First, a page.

Chapter

An Administrative Morass

Donald J. Pisani

in Water and American Government

Published by University of California Press

Published in print December 2002 | ISBN: 9780520230309
Published online March 2012 | e-ISBN: 9780520927582 | DOI: http://dx.doi.org/10.1525/california/9780520230309.003.0004
An Administrative Morass

Show Summary Details

Preview

This chapter concentrates on the slow degradation of the Reclamation Service and Reclamation Bureau after President Theodore Roosevelt left office. It begins with a discussion of the early history of the Reclamation Service, where it notes that federal reclamation suffered from the inexperience and the lack of vision and idealism of its leaders, defects in the Reclamation Act of 1902, and conditions in the West. This is followed by a section on the structure and organization of the Reclamation Service. A discussion of the Reclamation in the Interior Department and Congress is included. The chapter also introduces the Reclamation Extension Act of 1914, which gave the right to pass judgment on projects and project extensions proposed by the Reclamation Service, and Franklin K. Lane, the Democratic secretary of the interior. Lane is noted to be the first interior secretary to recognize that the problems of federal reclamation were psychological as well as economic.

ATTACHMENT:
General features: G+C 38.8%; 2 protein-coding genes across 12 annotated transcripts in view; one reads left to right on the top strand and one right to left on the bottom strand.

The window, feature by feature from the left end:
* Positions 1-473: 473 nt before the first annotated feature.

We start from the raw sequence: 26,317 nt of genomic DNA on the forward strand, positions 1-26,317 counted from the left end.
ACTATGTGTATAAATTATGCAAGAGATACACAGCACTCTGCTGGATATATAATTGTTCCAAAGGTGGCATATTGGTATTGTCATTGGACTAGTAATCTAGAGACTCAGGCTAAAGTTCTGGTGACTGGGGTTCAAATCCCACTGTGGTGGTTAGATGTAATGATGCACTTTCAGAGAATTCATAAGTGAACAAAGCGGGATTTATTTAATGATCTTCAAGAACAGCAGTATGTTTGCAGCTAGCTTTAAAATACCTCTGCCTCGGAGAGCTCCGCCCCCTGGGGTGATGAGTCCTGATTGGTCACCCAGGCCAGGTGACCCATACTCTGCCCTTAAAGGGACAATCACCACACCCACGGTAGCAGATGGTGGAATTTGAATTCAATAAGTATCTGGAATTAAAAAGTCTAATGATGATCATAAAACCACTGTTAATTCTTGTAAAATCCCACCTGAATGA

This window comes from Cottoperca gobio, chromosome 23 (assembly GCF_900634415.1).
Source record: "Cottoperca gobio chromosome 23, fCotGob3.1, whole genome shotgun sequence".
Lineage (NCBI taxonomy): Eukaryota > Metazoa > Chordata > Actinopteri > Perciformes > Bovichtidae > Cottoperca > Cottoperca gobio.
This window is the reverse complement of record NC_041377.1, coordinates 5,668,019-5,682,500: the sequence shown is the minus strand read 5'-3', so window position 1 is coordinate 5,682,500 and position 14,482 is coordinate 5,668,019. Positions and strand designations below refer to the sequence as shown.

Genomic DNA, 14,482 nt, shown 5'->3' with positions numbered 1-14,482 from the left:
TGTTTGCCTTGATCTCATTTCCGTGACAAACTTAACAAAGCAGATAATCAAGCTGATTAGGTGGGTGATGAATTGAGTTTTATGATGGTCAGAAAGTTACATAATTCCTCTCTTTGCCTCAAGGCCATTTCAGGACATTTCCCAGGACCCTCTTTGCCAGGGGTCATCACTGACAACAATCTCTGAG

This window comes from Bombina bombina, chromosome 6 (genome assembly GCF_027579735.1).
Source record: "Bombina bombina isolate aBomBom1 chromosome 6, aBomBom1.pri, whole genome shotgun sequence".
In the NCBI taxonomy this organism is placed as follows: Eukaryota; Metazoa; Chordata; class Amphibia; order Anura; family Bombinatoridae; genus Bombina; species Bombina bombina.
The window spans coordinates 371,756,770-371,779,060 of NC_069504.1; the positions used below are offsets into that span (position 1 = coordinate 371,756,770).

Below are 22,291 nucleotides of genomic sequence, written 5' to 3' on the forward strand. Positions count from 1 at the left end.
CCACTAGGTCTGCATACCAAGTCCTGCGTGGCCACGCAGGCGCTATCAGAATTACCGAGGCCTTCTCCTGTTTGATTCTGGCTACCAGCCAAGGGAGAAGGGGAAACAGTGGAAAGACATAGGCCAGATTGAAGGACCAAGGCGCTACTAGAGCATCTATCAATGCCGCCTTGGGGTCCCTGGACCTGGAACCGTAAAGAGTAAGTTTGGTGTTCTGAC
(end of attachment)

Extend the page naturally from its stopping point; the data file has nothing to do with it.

Keywords: Reclamation Service; Reclamation Bureau; early history; Interior Department; Reclamation Extension Act; Franklin K. Lane; Democratic secretary

Chapter.  12706 words. 

Subjects: History of the Americas

Full text: subscription required

How to subscribe Recommend to my Librarian

Users without a subscription are not able to see the full content. Please, subscribe or login to access all content.